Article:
In general, local towage contracts such as for vessels aground in the River Plate, or similar, are drawn up on a basis of hourly rates (straight/overtime) plus steaming time to/from station and the site where the vessel requesting service is located. Notwithstanding the foregoing it may be possible to arrange a contract on a “no cure, no pay” basis. Sufficient notice must be allowed for in connection with victualling, stores, bunkers and, at times, extra crewmembers to be engaged.
Local firms are not prone to sharing their services with foreign tugs or with those outside their agreement pools. This aspect must be borne in mind when planning towage operations of disabled vessels and prior to drawing up contracts. However, in the case of important salvage jobs involving stranded or beached ships or wrecks, international salvage companies usually team up with local firms in order to be able to operate.
It is important to note that, even though appropriate clauses may have been inserted in a contract with respect of tug Owners not putting forward Salvage Claims, this does not exclude the possibility of tug masters and crewmembers initiating actions, at their own cost, to claim reward should their services had been substantially in excess of those commonly to be expected. In the past there have been legal rulings in favour of tug crews and the matter should be treated with great care.
Concerning salvage contracts, these are generally drawn up depending on the circumstances of the case and in line with traditional contracts and/or local custom. In case of disputes, it’s usual for local law to apply. Only divers duly registered with the Coastguard authority should be employed and salvage teams usually have their own appropriately trained underwater divers. Underwater photography/video services can also be contracted at some ports, providing the water is clear enough and there is sufficient under keel clearance.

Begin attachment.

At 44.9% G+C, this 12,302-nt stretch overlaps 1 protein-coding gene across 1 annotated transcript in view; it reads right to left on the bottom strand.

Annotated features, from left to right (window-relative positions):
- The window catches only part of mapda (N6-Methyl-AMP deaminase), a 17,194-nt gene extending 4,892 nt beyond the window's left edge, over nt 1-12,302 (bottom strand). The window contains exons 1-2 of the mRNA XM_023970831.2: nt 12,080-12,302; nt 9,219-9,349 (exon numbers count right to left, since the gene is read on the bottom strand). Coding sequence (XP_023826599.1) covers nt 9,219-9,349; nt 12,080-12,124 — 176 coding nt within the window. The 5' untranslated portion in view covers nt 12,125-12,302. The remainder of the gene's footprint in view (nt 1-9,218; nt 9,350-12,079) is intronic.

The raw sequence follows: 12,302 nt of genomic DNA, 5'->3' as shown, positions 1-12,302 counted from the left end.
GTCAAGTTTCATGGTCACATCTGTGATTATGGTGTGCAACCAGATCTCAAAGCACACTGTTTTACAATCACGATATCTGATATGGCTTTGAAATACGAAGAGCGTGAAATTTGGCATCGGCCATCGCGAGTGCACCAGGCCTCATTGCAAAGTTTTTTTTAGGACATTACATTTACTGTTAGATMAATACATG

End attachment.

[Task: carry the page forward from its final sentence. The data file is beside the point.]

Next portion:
Withdrawal of stranded, grounded, beached ships and/or wrecks must be carried out with consent from both Coastguard and Customs House. Should the aforementioned ships constitute a danger or obstruction towards navigation, they are required to be broken up, removed or refloated by their Owners within certain time limits. This aspect is duly envisaged by Navigation Law 20.094, 2nd Title, Chapter I, 2nd Section, Arts. 16/24, whilst for all other cases please refer to the same law, 3rd Title, Chapter III, 3rd Section, Arts. 387/398.
Actions originating as a consequence of founderings, groundings and refloatings prescribe within two years of the completion of operations.